Everything You Need To Know About Mariah Carey's New Cookie Company

The Christmas queen strikes again, and this time with one extra delicious treat. Just in time for the Christmas season, Mariah Carey will be releasing her very special virtual cookie company named Mariah's Cookies, according to Food & Wine. Since the release of her hit song "All I Want For Christmas" in 1994, Carey has been forever tied to the season with people waiting for her to announce that it's time to kick off the holiday soon after Thanksgiving, according to CNN

So, what better time to launch her cookie business than during the jolliest time of the year? Mariah's Cookies will be available in several select cities and will feature some limited time holiday flavors in addition to its year-round mainstays (via Food & Wine and Los Angeles Magazine). According to Los Angeles Magazine, the holiday cookie flavors will include things like gingerbread, white chocolate-cranberry, and pumpkin. If these aren't to your liking, Food & Wine reports you can also have your pick from their chocolate chunk, triple chocolate chunk, heath bar, lemon cooler, and spiced oatmeal raisin varieties. The cookies will be available for delivery via third-party apps like DoorDash, Grubhub, Postmates, and UberEats.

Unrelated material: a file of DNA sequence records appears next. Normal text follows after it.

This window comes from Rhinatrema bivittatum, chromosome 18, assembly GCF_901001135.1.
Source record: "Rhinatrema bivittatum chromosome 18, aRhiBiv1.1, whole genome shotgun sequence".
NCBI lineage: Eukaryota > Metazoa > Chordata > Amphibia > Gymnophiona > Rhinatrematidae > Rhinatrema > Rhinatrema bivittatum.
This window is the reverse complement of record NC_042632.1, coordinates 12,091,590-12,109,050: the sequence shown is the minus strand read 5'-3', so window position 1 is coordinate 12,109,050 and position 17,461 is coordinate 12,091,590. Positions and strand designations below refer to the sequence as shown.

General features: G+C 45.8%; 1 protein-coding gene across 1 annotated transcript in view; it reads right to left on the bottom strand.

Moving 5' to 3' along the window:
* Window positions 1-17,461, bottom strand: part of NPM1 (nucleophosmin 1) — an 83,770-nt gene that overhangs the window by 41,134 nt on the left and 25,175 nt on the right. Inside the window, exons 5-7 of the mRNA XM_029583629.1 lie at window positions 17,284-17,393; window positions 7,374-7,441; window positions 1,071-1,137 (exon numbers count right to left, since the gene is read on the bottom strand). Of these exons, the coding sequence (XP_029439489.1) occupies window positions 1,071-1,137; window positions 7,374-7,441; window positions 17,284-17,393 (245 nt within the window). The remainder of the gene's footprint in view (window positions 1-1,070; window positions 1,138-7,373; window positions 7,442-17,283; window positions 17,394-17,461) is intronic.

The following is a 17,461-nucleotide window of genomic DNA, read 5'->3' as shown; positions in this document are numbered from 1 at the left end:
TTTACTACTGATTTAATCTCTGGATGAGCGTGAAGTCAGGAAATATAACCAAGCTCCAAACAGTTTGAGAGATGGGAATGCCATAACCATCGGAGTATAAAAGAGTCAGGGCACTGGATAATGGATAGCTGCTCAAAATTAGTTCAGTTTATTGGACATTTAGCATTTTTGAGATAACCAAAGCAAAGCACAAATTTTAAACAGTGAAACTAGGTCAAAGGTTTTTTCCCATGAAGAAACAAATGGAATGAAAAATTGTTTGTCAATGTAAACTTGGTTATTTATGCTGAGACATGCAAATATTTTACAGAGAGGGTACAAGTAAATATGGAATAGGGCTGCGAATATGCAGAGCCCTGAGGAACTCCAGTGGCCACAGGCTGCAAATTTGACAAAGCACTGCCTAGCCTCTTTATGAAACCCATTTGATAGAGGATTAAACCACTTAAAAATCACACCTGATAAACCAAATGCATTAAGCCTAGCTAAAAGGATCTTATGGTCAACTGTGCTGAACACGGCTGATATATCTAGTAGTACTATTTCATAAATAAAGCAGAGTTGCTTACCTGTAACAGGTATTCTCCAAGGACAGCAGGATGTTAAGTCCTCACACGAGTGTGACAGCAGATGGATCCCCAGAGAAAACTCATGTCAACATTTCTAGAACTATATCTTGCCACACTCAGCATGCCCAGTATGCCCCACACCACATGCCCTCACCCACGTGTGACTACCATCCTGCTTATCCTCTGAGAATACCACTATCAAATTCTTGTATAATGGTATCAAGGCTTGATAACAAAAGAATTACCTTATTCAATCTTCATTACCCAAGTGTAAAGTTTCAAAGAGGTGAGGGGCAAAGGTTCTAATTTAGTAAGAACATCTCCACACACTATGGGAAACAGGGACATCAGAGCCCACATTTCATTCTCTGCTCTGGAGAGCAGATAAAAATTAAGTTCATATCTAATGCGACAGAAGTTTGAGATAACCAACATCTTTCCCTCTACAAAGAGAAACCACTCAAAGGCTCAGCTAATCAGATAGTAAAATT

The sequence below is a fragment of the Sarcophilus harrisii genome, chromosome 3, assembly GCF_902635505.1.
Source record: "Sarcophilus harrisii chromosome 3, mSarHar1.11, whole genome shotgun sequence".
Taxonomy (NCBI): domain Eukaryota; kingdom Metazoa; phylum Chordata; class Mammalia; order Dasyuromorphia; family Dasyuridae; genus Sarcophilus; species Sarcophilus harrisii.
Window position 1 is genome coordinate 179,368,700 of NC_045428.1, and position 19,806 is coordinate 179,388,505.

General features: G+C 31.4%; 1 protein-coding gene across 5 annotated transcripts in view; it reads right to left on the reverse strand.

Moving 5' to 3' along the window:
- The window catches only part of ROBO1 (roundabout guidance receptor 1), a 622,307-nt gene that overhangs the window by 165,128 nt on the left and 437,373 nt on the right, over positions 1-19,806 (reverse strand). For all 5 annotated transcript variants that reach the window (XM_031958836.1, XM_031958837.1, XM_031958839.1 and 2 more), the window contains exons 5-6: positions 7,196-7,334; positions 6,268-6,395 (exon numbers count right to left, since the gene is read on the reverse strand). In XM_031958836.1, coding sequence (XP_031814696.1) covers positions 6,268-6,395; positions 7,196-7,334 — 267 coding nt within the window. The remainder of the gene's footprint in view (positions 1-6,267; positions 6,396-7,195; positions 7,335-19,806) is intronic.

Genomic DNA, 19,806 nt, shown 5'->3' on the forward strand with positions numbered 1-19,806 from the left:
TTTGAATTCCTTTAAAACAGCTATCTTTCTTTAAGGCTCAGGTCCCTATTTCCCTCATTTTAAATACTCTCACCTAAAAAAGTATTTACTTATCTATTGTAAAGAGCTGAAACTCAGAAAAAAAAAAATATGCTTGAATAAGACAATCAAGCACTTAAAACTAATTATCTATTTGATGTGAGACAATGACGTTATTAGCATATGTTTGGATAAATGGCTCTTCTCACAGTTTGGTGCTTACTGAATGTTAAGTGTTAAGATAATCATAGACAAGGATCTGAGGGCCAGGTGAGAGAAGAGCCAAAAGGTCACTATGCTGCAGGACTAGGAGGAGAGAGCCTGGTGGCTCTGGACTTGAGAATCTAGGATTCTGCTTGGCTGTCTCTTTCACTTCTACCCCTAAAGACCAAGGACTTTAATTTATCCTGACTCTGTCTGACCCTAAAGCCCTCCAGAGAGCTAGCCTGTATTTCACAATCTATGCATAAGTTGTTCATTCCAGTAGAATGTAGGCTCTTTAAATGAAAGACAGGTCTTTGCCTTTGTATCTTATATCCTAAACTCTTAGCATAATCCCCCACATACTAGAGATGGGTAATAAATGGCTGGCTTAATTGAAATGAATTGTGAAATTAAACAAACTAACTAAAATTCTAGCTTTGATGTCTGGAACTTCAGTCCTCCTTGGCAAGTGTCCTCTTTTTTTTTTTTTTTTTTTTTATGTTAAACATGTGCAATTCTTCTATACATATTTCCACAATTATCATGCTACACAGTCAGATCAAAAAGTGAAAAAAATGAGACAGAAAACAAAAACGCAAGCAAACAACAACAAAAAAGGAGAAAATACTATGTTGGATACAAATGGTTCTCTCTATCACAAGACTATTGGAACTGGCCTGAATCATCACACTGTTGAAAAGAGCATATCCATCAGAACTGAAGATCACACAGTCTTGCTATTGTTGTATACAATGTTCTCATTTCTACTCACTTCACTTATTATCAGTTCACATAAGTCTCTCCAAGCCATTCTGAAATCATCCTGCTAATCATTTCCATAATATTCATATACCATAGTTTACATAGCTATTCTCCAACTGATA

A little history on holiday cookie traditions

Mariah Carey's dive into the cookie tradition may make you wonder why we gift them and leave them for Santa anyways. According to Culturally Ours, the act of giving food at the beginning of the winter season was a tradition that was marked by the beginning of the winter solstice during the tenth and 11th centuries. Upon the creation of the trade routes that ushered in and aided the age of travel between the West and East, new foods and techniques began to emerge and make their way to the kitchen and dinner table. Culturally Ours explains that desserts began to grow in popularity, but were seen as a bit of a luxurious treat that was shared with family since they were not easy to make.

During Christmastime, many would bake nonstop to have things like cookies stockpiled for the eventual visit of guests, who would receive them as a gift. The tradition of leaving cookies for Santa is said to be rooted around the food that children would leave for Saint Nicholas (who was a bishop in the third century). But, it wasn't until the Great Depression, Culturally Ours explains, that the tradition of leaving cookies for Santa truly began. Times were tough and Great Depression-era parents wanted to encourage kindness and generosity in their children despite the hardships and scarcity they faced.